Start-up joins race to marry optical, silicon tech

Luxtera says it can beat Intel in the race to bring down the cost of optical communications.

Michael Kanellos Staff Writer, CNET News.com
Michael Kanellos is editor at large at CNET News.com, where he covers hardware, research and development, start-ups and the tech industry overseas.
Michael Kanellos
3 min read
Luxtera, a start-up with a fairly strong silicon pedigree, says it will marry fast optical communications to cheap silicon manufacturing in about two years, sooner than competitors.

The Carlsbad, Calif.-based company plans to announce Monday that it has created an optical modulator--a component that chops up light into ones and zeroes--that can transfer 10 gigabits of data per second with conventional silicon processes. The company hopes to have samples out by the second quarter of 2006 and move into commercial production by late 2006 or early 2007, said CEO Alex Dickinson.

The achievement pits the company in a race against Intel, Primarion and many others to change the way computers, and ultimately chips within a computer, speak to each other. Some companies are trying to achieve 10-gigabit speeds on copper wire, according to, among others, Crosslink Capital's Dave Epstein.

Others, such as Luxtera, believe the future belongs to swapping out wire for optical fiber. The company also says it is moving faster than Intel, which has said it may not bring out a silicon modulator until toward the end of the decade.

"It is easier to move information around optically. A photon is 250,000 times lighter than an electron," said Dickinson, a former Bell Labs researcher who was a pioneer in creating digital imaging chips on inexpensive, standard silicon processes. "At around 10 gigabits per second, it gets hard to move information over copper."

Unfortunately, producing optical equipment is expensive: Manufacturers often refer to their trade as a "black art." Dickinson and other chip executives, however, believe that a lot of the costs come from the fact that optical emerged from the telecommunications industry.

"They use exotic materials and exotic packaging. There are a lot of different pieces," he said.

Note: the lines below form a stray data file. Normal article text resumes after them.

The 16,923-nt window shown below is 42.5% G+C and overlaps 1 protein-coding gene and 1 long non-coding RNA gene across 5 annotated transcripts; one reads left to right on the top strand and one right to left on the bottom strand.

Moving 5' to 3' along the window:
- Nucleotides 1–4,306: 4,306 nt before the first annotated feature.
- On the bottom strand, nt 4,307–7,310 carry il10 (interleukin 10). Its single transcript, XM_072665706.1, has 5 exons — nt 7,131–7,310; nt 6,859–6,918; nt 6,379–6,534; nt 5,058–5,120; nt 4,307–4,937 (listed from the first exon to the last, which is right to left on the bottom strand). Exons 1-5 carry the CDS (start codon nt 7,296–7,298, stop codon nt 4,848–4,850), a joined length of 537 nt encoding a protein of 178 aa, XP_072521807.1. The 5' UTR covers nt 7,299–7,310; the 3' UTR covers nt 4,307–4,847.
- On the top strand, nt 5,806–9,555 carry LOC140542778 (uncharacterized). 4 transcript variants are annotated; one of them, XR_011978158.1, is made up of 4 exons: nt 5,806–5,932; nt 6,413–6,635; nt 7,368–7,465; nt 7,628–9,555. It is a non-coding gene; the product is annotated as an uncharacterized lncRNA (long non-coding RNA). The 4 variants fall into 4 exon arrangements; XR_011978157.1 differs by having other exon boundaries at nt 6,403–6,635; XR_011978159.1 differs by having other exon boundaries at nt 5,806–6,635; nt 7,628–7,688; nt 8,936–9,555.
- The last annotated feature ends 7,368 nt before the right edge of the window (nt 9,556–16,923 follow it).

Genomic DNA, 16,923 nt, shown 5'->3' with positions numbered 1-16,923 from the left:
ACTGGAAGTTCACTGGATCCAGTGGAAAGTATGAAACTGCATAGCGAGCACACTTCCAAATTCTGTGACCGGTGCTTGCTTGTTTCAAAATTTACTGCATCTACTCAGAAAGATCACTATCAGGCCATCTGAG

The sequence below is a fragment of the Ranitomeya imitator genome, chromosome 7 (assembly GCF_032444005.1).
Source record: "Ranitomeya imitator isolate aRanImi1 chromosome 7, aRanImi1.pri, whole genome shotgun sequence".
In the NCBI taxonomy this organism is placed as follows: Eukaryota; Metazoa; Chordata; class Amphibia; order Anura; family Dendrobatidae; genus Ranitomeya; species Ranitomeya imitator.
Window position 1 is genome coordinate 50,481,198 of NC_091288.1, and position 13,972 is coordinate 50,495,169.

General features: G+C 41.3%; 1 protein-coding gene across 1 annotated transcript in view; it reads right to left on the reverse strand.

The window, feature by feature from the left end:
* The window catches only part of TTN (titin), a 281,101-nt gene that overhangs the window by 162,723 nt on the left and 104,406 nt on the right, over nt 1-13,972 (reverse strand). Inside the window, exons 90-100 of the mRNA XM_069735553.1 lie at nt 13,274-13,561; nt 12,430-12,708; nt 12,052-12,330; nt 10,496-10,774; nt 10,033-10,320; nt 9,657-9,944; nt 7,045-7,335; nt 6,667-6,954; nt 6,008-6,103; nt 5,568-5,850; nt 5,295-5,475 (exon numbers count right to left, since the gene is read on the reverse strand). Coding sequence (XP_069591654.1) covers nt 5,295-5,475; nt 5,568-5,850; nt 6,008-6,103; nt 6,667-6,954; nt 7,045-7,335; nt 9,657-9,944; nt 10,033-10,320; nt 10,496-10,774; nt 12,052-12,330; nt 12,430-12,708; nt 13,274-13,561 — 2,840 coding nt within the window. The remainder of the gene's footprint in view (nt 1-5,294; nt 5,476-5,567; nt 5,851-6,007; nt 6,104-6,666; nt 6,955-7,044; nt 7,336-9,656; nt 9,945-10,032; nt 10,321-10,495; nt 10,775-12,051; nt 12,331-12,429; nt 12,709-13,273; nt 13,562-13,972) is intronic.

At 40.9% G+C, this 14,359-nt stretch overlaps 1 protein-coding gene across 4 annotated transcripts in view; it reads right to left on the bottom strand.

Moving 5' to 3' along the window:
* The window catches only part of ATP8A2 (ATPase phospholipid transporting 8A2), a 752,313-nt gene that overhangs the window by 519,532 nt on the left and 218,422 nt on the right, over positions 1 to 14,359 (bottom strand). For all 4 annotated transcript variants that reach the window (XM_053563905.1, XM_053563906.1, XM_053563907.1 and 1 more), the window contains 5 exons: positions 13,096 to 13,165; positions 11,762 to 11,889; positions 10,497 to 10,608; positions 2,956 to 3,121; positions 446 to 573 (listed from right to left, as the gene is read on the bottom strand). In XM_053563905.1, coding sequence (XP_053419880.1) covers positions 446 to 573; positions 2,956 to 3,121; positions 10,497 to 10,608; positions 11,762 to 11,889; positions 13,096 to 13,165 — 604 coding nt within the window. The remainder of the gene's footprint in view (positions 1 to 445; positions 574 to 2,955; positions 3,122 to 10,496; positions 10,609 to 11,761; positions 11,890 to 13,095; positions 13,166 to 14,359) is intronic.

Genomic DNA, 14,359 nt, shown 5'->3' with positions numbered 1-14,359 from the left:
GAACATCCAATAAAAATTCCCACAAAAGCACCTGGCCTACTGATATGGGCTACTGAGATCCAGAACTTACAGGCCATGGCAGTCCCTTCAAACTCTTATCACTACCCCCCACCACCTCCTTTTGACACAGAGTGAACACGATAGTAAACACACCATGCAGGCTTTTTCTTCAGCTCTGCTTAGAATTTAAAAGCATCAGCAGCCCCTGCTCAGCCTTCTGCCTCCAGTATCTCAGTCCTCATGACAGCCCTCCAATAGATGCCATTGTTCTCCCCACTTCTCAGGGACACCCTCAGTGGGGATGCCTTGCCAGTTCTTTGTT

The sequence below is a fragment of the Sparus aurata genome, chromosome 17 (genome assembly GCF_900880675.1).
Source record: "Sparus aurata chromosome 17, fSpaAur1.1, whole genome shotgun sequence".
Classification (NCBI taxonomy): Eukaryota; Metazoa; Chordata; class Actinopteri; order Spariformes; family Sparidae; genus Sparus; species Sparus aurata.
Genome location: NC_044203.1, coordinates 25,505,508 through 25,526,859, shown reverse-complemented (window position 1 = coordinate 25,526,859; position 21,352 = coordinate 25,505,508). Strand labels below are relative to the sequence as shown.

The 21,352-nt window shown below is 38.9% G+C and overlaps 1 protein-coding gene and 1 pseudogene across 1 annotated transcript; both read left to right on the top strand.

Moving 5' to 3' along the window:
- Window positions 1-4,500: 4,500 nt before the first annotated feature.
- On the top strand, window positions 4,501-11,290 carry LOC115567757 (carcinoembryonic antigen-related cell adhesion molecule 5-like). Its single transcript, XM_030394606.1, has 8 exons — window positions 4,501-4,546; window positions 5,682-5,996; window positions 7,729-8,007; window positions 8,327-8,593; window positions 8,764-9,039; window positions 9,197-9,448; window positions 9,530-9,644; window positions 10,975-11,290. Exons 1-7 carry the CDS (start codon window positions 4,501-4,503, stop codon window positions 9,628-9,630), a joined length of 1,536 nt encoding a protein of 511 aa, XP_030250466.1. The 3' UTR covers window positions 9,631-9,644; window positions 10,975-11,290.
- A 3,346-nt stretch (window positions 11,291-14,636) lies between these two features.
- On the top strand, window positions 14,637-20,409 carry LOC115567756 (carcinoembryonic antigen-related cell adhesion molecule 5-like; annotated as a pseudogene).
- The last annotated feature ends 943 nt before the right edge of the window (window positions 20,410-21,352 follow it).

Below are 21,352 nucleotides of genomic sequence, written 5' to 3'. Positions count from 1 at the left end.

Still, manufacturing optical components on silicon has proved problematic. One issue, for instance, is that the wavelengths of light are often longer than the channels inside a silicon chip.

Luxtera's secret weapon is the California Institute of Technology. The company's technology comes out of the university, which has also been running computerized simulations for years on how to solve the problem. The software and know-how from the university can't be easily replicated, said Dickinson.

"Light in small waveguides behaves in very strange ways," Dickinson said.

The prototype was made on behalf of Luxtera by FreeScale, on its 130-nanometer silicon processes. Over the next year, Luxtera will test the chip and work on issues associated with mass manufacturing.

Like Dickinson, many of the company's executives and advisers are familiar faces. Gabriele Sartori, a former Advanced Micro Devices executive who helped popularize HyperTransport, serves as vice president of marketing. Forest Baskett, a partner at New Enterprise Associates and a Stanford professor, sits on the board, while Arno Penzias, who won a Nobel Prize for his work on the Big Bang and is an NEA partner, sits on the advisory board. The company's CTO, Cary Gunn, was named one of the Top 100 innovators by MIT Technology Review in 2003.

The company has received $24 million in venture backing from, among others, August Capital and New Enterprise Associates.